Food Truck Ordinance Clears First Hurdle, Will Need Updates
LEXINGTON, Ky. - An ordinance making it easier for mobile food vendors to operate on private property in Lexington unanimously passed the Urban County Council’s economic development committee Tuesday. The proposal is the result of a work group focusing on contentious issues between food truck vendors and traditional restaurant owners.
Bob Douglas, who co-owns Glenn’s Creek Beer Exchange and Hashtags bar, says he supports the ordinance and plans to launch his own food truck.
“I have different price range, I have a different type of food; I’m limited to what I can serve on the food truck. It’s no threat at all to any well-established restaurants or new restaurants. It just isn’t. It’s a whole different market, it’s a different niche.”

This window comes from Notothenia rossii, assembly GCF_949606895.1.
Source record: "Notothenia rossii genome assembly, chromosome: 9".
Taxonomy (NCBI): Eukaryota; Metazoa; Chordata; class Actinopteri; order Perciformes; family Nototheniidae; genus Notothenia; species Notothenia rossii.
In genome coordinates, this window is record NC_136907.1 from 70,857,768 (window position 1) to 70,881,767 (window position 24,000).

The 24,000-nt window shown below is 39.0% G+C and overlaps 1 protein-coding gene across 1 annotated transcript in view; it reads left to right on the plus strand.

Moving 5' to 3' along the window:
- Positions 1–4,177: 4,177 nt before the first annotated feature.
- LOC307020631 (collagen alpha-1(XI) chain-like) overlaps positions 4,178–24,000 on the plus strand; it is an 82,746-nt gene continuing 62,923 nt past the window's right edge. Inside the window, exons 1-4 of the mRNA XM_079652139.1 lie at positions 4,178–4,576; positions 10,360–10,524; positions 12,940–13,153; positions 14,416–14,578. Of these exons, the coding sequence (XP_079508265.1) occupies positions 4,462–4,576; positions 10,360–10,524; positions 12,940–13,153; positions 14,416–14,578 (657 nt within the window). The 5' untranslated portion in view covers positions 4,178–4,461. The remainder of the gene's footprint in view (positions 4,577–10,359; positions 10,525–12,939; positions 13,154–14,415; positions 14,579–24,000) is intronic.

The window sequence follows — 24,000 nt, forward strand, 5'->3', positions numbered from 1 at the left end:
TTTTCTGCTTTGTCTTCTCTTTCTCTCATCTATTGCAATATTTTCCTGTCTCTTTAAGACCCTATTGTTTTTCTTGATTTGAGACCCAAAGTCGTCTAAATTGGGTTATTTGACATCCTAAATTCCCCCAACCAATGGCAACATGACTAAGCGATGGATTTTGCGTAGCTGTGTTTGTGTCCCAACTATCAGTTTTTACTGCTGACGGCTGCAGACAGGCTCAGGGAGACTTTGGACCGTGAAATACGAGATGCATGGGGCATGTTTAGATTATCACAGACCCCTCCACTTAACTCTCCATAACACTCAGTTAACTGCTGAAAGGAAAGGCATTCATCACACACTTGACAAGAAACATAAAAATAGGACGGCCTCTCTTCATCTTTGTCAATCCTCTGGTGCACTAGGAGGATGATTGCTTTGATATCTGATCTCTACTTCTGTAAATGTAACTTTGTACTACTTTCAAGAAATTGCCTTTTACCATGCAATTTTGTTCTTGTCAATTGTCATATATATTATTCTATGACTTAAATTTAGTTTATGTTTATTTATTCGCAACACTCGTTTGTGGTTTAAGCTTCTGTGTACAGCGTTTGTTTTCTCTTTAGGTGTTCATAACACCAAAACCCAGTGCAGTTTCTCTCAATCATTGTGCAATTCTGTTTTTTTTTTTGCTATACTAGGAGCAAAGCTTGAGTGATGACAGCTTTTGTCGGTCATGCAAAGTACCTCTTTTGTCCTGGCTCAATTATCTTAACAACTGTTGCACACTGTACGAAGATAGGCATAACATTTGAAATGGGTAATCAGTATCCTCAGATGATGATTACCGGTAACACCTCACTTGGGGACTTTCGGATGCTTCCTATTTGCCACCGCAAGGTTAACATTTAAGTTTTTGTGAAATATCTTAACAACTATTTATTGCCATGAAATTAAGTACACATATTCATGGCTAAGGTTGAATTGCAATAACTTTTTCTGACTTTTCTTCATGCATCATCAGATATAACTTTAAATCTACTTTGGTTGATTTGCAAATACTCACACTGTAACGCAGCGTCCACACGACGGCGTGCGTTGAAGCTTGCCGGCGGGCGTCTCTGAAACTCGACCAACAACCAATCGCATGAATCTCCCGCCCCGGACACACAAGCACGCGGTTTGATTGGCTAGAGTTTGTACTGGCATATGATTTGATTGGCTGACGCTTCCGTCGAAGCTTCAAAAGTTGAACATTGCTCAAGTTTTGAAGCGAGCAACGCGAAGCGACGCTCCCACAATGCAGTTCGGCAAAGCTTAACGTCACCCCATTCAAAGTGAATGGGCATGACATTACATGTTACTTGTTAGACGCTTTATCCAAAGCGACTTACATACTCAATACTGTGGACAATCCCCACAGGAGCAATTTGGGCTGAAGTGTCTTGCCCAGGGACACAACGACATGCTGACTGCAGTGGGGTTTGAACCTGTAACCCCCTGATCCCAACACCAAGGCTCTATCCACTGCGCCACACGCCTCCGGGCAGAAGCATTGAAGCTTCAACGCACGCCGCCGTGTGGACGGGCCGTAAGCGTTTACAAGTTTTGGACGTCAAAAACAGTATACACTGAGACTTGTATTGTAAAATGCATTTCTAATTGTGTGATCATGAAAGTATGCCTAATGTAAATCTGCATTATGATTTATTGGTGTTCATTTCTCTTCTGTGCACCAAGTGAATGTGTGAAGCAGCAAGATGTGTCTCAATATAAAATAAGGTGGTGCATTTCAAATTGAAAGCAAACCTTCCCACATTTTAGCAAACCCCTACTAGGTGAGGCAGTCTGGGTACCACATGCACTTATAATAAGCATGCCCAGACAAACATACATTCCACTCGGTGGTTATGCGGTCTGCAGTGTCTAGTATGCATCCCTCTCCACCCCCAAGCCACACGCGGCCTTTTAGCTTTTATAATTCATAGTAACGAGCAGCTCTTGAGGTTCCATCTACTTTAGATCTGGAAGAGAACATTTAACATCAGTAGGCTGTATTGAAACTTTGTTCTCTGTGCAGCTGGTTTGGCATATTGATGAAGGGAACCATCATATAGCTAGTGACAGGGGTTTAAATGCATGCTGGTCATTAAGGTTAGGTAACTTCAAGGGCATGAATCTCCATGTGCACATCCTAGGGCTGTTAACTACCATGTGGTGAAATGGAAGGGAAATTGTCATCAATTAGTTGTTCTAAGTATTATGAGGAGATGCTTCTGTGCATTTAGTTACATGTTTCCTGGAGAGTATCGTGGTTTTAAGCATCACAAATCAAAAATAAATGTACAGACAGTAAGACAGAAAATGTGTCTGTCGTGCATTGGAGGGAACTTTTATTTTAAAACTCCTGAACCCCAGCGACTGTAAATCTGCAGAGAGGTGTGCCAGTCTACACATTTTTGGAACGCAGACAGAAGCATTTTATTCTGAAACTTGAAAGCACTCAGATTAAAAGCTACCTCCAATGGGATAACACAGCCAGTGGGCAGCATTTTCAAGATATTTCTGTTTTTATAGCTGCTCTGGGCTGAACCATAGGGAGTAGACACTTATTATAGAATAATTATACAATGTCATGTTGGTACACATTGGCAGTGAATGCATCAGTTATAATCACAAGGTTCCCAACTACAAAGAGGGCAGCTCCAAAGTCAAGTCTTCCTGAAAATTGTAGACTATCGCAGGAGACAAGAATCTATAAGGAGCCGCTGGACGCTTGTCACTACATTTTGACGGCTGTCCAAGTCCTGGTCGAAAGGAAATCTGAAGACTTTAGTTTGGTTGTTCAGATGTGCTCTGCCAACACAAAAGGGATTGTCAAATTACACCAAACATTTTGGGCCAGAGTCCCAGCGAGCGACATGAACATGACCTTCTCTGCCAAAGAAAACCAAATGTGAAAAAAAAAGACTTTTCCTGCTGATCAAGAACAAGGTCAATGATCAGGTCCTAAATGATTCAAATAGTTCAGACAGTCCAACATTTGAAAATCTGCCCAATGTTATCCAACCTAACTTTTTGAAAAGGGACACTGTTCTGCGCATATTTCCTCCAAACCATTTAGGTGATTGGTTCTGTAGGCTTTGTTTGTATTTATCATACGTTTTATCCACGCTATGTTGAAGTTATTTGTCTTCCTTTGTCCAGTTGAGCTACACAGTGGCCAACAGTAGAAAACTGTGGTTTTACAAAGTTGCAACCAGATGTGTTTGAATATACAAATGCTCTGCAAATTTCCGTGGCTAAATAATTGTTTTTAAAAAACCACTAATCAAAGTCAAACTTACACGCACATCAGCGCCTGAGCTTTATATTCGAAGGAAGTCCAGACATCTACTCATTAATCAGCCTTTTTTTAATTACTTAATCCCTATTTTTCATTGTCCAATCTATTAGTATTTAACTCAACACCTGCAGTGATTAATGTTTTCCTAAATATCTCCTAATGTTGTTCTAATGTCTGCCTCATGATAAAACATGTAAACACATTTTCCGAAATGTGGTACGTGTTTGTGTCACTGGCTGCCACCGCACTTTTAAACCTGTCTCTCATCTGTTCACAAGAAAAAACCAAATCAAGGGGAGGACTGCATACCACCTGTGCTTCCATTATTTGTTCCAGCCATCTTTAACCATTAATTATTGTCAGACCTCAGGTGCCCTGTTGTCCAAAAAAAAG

Paula Singer, who represents neighborhoods along Versailles Road, says officials need to establish clear rules for food trucks operating in urban and residential areas.
“Our concerns are that itinerant merchants-- including food trucks-- that set up their businesses at neighborhood entrances do harm to those long-time residents along the corridor.”
The proposed ordinance sets basic guidelines for food trucks that everyone agrees on and now goes to the full council. Councilman Bill Farmer says the work group will continue to discuss more specific regulations, such as whether a food truck can set up on public property and hours of operation.